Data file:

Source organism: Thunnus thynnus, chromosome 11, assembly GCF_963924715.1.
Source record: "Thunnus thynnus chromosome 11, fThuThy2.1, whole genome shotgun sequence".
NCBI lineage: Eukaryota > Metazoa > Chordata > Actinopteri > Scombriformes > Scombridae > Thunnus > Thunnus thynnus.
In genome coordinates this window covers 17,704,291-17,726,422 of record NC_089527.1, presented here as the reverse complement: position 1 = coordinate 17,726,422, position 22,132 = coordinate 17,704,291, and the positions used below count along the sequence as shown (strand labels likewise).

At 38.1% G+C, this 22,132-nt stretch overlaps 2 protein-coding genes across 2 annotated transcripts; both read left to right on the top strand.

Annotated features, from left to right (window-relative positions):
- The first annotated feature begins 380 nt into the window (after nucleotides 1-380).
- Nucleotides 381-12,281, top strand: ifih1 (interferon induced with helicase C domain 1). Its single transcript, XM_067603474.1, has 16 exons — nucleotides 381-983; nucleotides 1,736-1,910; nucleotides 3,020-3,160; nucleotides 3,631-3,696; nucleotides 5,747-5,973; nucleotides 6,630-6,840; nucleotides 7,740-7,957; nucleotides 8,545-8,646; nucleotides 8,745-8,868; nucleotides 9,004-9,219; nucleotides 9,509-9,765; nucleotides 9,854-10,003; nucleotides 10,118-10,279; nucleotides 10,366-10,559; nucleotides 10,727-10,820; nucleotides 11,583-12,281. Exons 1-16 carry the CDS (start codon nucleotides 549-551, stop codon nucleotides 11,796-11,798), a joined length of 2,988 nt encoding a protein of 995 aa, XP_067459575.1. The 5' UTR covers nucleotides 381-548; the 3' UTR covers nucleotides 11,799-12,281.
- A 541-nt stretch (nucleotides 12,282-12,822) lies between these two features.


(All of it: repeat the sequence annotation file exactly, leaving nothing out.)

Source organism: Thunnus thynnus, chromosome 11, assembly GCF_963924715.1.
Source record: "Thunnus thynnus chromosome 11, fThuThy2.1, whole genome shotgun sequence".
NCBI lineage: Eukaryota > Metazoa > Chordata > Actinopteri > Scombriformes > Scombridae > Thunnus > Thunnus thynnus.
In genome coordinates this window covers 17,704,291-17,726,422 of record NC_089527.1, presented here as the reverse complement: position 1 = coordinate 17,726,422, position 22,132 = coordinate 17,704,291, and the positions used below count along the sequence as shown (strand labels likewise).

At 38.1% G+C, this 22,132-nt stretch overlaps 2 protein-coding genes across 2 annotated transcripts; both read left to right on the top strand.

Annotated features, from left to right (window-relative positions):
- The first annotated feature begins 380 nt into the window (after nucleotides 1-380).
- Nucleotides 381-12,281, top strand: ifih1 (interferon induced with helicase C domain 1). Its single transcript, XM_067603474.1, has 16 exons — nucleotides 381-983; nucleotides 1,736-1,910; nucleotides 3,020-3,160; nucleotides 3,631-3,696; nucleotides 5,747-5,973; nucleotides 6,630-6,840; nucleotides 7,740-7,957; nucleotides 8,545-8,646; nucleotides 8,745-8,868; nucleotides 9,004-9,219; nucleotides 9,509-9,765; nucleotides 9,854-10,003; nucleotides 10,118-10,279; nucleotides 10,366-10,559; nucleotides 10,727-10,820; nucleotides 11,583-12,281. Exons 1-16 carry the CDS (start codon nucleotides 549-551, stop codon nucleotides 11,796-11,798), a joined length of 2,988 nt encoding a protein of 995 aa, XP_067459575.1. The 5' UTR covers nucleotides 381-548; the 3' UTR covers nucleotides 11,799-12,281.
- A 541-nt stretch (nucleotides 12,282-12,822) lies between these two features.